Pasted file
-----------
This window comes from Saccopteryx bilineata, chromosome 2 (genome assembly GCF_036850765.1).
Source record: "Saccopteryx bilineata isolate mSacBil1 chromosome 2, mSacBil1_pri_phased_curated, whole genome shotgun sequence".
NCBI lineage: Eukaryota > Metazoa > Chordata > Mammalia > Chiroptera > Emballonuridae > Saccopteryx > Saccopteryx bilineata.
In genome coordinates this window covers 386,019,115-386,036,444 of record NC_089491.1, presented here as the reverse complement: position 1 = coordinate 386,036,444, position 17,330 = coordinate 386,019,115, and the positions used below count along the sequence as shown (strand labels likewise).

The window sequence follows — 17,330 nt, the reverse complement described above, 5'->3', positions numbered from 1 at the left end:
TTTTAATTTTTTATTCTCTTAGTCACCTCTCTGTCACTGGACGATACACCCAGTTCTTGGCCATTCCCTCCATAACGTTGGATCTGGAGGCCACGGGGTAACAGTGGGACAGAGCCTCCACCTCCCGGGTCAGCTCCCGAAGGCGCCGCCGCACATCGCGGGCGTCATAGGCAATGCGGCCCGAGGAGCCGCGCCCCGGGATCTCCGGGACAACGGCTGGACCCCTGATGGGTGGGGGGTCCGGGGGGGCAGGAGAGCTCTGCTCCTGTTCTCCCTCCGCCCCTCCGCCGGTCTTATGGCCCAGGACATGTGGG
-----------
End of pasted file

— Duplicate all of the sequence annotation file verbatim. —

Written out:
This window comes from Saccopteryx bilineata, chromosome 2 (genome assembly GCF_036850765.1).
Source record: "Saccopteryx bilineata isolate mSacBil1 chromosome 2, mSacBil1_pri_phased_curated, whole genome shotgun sequence".
NCBI lineage: Eukaryota > Metazoa > Chordata > Mammalia > Chiroptera > Emballonuridae > Saccopteryx > Saccopteryx bilineata.
In genome coordinates this window covers 386,019,115-386,036,444 of record NC_089491.1, presented here as the reverse complement: position 1 = coordinate 386,036,444, position 17,330 = coordinate 386,019,115, and the positions used below count along the sequence as shown (strand labels likewise).

The window sequence follows — 17,330 nt, the reverse complement described above, 5'->3', positions numbered from 1 at the left end:
TTTTAATTTTTTATTCTCTTAGTCACCTCTCTGTCACTGGACGATACACCCAGTTCTTGGCCATTCCCTCCATAACGTTGGATCTGGAGGCCACGGGGTAACAGTGGGACAGAGCCTCCACCTCCCGGGTCAGCTCCCGAAGGCGCCGCCGCACATCGCGGGCGTCATAGGCAATGCGGCCCGAGGAGCCGCGCCCCGGGATCTCCGGGACAACGGCTGGACCCCTGATGGGTGGGGGGTCCGGGGGGGCAGGAGAGCTCTGCTCCTGTTCTCCCTCCGCCCCTCCGCCGGTCTTATGGCCCAGGACATGTGGG